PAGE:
WHAT: Lukasz “Dr. Luke” Gottwald’s Prescription Songs, based in Los Angeles, and Scott Borchetta’s Big Machine Music in Nashville struck a joint-venture publishing deal in mid-April to connect songwriters from both teams with each other. Their first signing is RaeLynn, a country singer working on her debut for Big Machine, who will be working with writers from the two teams. These are two heavyweights aligning here. Prescription Songs was just named independent publisher of the year at ASCAP’s Pop Awards, and last year, Dr. Luke was Billboard’s No. 1 Hot 100 songwriter and producer of the year. Big Machine Label Group, home to Taylor Swift, Republic Nashville and Valory Music, expanded 10 months ago with the launch of a music publishing operation. Dr. Luke, whose songwriting success began with “Since U Been Gone” for Kelly Clarkson, is working with Katy Perry, a Prescription Songs writer, on her follow-up to the smash “Teenage Dream.”
WHY: Both Dr. Luke and Borchetta see this as a chance to enhance the amount of artist development they do with writers. “We’re both interested in expanding our companies and we love developing writers,” Dr. Luke says. Borchetta adds: “It’s about identifying young talent and providing the arena for those artists to do their best work.” Creating a direct link between Nashville and Los Angeles allows their two rosters to work outside of the genres with which they’re most associated: country and beat-heavy pop.
WHO: Big Machine Music VP Mike Molinar and Prescription Songs GM Beka Tischker will oversee day-to-day management of the songwriters and artists. Big Machine has about 10 songwriters including Justin Moore, Dustin Lynch, Greg Bates and Raul Malo, and the Prescription roster, led by Perry, Ke$ha, Bonnie McKee and Benny Blanco, is nearly 40-strong. “Together, we can offer an opportunity that we couldn’t apart,” Dr. Luke says. “It’s an opportunity I don’t think anyone else could offer.”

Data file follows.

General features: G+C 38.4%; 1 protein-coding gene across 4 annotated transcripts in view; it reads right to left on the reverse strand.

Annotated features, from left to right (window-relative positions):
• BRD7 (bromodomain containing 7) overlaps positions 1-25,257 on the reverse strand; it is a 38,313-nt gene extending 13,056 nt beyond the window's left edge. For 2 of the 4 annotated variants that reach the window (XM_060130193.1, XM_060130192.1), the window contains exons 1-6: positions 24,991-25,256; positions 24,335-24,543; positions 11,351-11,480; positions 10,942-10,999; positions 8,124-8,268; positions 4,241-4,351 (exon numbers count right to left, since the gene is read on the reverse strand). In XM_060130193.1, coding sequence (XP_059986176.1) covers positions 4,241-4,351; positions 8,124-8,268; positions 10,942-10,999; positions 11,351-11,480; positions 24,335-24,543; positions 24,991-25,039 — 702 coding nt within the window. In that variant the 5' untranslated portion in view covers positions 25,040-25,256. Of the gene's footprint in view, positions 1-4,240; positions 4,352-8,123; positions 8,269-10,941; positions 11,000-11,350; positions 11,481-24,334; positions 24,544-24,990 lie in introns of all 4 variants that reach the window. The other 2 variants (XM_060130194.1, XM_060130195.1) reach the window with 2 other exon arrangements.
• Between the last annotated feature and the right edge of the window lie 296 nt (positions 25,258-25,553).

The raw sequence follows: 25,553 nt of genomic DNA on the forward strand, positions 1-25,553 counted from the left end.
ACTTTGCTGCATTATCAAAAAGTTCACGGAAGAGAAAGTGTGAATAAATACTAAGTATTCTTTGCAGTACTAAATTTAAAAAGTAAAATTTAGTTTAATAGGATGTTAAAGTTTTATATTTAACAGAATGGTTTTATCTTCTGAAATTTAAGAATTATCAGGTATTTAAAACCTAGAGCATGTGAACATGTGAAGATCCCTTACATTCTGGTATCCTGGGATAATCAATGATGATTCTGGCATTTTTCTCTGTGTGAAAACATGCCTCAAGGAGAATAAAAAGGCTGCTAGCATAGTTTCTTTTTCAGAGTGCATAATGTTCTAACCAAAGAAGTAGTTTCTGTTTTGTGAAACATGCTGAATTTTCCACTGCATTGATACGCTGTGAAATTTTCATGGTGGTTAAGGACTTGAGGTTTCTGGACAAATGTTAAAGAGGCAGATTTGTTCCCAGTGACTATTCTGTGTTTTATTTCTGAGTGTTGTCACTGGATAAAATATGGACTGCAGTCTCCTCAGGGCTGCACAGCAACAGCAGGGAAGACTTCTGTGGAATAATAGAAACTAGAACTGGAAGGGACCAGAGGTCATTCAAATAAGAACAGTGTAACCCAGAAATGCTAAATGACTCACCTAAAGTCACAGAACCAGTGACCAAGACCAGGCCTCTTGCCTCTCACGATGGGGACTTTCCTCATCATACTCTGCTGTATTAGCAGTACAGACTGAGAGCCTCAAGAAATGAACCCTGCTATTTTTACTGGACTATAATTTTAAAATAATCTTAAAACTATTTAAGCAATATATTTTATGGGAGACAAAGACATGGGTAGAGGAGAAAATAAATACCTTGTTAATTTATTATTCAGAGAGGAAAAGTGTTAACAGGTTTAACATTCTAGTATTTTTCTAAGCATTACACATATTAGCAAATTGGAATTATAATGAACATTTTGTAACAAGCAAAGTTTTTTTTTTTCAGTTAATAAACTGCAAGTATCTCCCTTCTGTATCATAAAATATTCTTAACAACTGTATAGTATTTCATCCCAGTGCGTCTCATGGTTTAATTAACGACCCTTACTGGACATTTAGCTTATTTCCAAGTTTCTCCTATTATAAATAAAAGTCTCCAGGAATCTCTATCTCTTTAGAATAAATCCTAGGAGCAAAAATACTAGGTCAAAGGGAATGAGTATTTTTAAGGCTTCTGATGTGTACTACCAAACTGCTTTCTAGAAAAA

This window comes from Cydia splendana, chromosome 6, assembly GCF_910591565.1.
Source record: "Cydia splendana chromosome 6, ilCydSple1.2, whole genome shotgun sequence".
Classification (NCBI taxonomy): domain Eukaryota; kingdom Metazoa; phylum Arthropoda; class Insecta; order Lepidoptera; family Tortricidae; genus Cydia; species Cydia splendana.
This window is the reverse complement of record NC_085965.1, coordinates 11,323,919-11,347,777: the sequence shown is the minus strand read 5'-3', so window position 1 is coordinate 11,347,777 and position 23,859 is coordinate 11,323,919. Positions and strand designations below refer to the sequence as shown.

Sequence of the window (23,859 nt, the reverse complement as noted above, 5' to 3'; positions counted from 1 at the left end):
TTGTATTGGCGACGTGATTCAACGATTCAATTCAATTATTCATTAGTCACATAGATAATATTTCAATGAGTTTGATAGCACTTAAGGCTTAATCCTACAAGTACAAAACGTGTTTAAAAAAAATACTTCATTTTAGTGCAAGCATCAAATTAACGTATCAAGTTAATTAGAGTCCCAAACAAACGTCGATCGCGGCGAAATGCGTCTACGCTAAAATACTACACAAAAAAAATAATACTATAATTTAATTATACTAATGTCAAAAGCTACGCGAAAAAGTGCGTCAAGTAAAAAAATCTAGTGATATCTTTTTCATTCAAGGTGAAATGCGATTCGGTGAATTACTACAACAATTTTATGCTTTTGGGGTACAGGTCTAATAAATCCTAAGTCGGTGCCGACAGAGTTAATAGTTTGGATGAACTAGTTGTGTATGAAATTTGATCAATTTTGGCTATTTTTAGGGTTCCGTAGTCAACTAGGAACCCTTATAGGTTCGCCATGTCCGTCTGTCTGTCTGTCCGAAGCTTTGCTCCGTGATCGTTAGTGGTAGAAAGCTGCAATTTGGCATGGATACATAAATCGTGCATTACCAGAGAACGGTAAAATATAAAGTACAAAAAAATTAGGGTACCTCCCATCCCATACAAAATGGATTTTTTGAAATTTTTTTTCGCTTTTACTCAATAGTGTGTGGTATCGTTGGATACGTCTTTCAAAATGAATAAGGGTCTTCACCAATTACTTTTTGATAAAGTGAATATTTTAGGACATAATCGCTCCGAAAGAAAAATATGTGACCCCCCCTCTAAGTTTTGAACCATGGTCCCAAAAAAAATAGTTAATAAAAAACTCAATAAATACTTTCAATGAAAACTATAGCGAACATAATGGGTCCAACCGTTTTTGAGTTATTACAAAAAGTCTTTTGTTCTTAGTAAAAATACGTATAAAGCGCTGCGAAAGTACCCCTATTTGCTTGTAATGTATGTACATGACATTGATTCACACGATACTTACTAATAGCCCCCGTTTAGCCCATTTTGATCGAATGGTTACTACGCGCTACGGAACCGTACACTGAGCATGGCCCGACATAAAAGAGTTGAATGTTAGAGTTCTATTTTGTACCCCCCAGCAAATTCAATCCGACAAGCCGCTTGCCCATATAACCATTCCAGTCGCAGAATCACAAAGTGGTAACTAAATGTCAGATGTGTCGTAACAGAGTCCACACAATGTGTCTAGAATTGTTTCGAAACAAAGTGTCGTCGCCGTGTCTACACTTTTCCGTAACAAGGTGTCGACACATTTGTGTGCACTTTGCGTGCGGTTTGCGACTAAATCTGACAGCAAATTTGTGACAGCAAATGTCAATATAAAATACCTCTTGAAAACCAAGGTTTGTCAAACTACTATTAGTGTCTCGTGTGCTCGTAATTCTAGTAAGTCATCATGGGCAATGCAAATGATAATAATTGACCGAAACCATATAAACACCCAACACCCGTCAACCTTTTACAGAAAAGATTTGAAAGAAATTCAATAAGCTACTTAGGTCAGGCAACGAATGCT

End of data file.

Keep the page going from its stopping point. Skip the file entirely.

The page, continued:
IF: Looking at the increase in collaborations among country, pop and hip-hop artists puts Prescription Songs and Big Machine in the driver’s seat for future projects that resemble current hits like Florida Georgia Line’s “Cruise” featuring Nelly. In addition, it provides Big Machine artists with access to the sorts of songs Swift is having hits with for Big Machine; two of her singles with Max Martin and Shellback are in the top 40 on the Billboard Hot 100. As more acts emerge from Nashville who see a future outside or beyond the country genre, the agreement opens the door for opportunities to work with specialists from the other side of the spectrum. “You’re seeing a lot more experimentation already,” Dr. Luke says. “I know a lot of writers who really enjoy going to Nashville, but maybe they’re not writing with the right people. Now they will.”